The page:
Back to the meeting: This was the first meeting to get interested folks together to support a Maryland bottle bill, which Hammen proposed only 2 months ago. I was impressed with his commitment to this as “the right thing to do for Maryland.” Pat Franklin, from the Container Recycling Institute (informative website: http://container-recycling.org/), a nonprofit based in , was there to give the benefit of her 30-year expertise on bottle bill issues. Other attendees included two from , including a City Council member and a Citizens Recycling and Environmental Advisory Committee member; grad student activist reps from Citizens Using Resources Better (C.U.R.B.); Baltimore City Planning; Community Foundation; Chesapeake Bay Foundation; and bottle bill activists. The Anacostia Watershed Society representative couldn’t make it and Tracy Bowen of Alice Ferguson Foundation did not show. Pat Franklin remarked that this was a good preliminary turnout but also stressed the major battle ahead and the difficulty of fighting the powerful and well-funded opposition of manufacturers, distributors, etc. She stated that some of the opposition in the past is no longer here and some have reversed their stance to support a bottle bill (e.g., Owens-Illinois). She said that some container manufacturers actually support a bill but because of beverage manufacturers can’t come out and say it. Her advice was to know opposition and have a very dedicated sponsor, with a broad-based coalition, and at least one group that will be the leader.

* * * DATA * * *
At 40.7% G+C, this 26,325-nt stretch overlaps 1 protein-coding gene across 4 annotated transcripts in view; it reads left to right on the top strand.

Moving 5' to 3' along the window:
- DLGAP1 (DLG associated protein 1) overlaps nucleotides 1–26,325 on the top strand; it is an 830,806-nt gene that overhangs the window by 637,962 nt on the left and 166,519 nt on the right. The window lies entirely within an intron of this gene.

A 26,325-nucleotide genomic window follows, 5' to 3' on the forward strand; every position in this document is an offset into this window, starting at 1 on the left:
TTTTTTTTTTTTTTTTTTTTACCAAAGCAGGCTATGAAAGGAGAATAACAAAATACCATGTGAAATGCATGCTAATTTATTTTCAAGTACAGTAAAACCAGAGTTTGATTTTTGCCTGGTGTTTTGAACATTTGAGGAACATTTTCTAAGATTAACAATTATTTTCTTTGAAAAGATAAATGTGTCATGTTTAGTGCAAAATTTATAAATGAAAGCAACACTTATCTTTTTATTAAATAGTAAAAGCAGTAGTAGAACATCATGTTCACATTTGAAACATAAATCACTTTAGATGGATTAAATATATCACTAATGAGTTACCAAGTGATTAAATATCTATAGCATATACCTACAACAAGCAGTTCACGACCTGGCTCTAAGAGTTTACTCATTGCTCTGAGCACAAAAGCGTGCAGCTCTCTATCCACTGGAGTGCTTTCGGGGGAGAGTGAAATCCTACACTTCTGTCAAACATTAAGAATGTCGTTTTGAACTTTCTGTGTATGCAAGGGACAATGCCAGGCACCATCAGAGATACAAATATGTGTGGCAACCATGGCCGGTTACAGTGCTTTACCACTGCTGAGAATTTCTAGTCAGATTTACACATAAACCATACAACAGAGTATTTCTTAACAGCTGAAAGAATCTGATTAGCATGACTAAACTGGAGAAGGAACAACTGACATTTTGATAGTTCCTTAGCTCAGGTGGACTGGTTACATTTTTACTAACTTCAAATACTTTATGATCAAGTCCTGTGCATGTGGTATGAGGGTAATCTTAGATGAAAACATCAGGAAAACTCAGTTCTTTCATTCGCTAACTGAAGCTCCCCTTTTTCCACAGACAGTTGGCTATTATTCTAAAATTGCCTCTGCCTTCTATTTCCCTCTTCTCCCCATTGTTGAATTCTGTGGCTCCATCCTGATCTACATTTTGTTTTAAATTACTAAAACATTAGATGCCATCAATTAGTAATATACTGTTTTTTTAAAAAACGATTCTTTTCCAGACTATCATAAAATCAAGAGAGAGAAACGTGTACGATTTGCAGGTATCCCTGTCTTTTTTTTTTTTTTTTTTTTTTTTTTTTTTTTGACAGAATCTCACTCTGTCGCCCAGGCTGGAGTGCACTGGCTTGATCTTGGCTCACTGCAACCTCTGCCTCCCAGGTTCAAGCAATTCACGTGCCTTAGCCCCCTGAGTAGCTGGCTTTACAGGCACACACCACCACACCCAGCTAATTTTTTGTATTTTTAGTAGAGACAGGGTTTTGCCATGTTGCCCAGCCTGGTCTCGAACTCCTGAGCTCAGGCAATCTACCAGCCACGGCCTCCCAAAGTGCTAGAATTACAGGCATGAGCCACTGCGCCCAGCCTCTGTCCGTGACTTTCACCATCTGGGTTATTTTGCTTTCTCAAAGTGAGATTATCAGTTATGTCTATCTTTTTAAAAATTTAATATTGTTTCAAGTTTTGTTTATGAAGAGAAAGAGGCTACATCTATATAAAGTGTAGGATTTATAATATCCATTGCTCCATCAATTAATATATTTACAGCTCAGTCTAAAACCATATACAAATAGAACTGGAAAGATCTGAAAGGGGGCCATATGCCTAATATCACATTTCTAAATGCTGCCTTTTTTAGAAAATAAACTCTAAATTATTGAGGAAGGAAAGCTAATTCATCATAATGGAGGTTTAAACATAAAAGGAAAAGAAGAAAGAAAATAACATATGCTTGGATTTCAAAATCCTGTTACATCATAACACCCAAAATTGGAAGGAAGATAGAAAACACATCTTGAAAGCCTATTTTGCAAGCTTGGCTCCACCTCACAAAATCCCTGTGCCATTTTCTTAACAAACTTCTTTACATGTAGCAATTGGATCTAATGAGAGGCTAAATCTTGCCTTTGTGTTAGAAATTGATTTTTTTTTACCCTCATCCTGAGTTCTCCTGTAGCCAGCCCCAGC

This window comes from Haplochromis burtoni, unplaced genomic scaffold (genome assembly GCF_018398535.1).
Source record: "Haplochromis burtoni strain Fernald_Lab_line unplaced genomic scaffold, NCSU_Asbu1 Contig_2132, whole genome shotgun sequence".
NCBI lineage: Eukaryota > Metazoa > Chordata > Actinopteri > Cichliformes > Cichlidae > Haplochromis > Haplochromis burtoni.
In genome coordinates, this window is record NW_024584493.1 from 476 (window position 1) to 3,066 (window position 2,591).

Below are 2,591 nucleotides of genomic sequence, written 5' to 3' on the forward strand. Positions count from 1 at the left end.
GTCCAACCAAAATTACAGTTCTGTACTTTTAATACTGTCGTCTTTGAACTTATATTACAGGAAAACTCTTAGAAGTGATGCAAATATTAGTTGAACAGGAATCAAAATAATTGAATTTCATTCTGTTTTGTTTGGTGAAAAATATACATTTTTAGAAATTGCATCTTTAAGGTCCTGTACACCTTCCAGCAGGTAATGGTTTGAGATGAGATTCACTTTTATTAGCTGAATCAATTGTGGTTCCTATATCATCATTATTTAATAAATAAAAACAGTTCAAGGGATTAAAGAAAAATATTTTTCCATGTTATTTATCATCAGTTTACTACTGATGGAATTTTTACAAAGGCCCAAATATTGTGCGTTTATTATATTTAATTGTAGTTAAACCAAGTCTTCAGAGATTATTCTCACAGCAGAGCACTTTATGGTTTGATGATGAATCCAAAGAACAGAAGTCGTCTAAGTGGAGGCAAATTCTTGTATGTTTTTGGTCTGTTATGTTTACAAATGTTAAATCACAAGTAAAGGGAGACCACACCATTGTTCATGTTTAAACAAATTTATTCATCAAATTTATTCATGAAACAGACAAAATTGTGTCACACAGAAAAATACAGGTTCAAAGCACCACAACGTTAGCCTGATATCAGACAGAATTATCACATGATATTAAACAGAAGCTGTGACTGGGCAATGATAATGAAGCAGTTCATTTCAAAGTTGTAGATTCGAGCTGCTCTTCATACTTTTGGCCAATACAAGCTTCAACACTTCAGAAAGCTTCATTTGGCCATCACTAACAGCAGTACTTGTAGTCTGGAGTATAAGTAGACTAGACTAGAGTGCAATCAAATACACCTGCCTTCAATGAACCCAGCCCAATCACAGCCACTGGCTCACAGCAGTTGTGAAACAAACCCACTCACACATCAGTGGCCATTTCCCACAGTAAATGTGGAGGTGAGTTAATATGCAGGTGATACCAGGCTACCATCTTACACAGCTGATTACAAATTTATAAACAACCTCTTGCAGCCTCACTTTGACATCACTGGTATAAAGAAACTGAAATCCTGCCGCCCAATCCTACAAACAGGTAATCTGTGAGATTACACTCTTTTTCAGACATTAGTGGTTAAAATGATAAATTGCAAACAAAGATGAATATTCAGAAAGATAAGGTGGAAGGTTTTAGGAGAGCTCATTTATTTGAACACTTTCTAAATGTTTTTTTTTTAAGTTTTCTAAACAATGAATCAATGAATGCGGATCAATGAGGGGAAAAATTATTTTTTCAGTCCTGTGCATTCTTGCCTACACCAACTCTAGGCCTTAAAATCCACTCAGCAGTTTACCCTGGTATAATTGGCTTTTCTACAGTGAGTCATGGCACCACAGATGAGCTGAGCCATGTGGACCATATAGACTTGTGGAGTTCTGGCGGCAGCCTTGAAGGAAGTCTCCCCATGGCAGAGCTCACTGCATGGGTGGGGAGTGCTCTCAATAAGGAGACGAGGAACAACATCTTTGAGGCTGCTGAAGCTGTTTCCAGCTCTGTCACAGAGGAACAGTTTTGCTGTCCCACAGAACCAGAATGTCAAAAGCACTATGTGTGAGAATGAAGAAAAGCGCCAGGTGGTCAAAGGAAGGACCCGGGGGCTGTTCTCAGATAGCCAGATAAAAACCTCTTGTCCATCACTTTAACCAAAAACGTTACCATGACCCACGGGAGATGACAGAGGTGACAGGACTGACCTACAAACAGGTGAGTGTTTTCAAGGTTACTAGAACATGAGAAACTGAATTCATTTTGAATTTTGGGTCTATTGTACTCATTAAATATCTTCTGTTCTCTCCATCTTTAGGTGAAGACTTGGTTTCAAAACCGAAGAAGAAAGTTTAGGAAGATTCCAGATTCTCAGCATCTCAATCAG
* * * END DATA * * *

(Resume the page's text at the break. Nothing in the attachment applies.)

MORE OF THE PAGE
The proposed deposit will be 5 cents, with the rationale that it is easier to get a bill with this amount passed and then do an amendment later for a larger sum. They want each county to have at least one redemption center, and hopefully some retailers will have their own operation. Stores will have to keep track of deposits (with 2-cent handling fee), which should be easy for the chains with barcoding already in place. The redemption center need not be the recycling center. Refillables might be exempt from the law.
Wednesday, January 31, 2007
Living On Earth Read From My Letter
About a month ago, "Living On Earth", the public radio show. Had a story about the Garbage Vortex. This is where all the plastic that ends up in the ocean accumulates. There are 5 vortexes around the world. The show had a great segment documenting this major issue, but I thought they could have spoken to someone about some solutions to this problem. Since they didn't I pitched in my 2 cents and in a letter proposed a National Bottle Deposit and a National Bill to charge people for bags at stores. Both of these would greatly increase our recycling rate and would really help us to clean up our country.
Here is what they ran: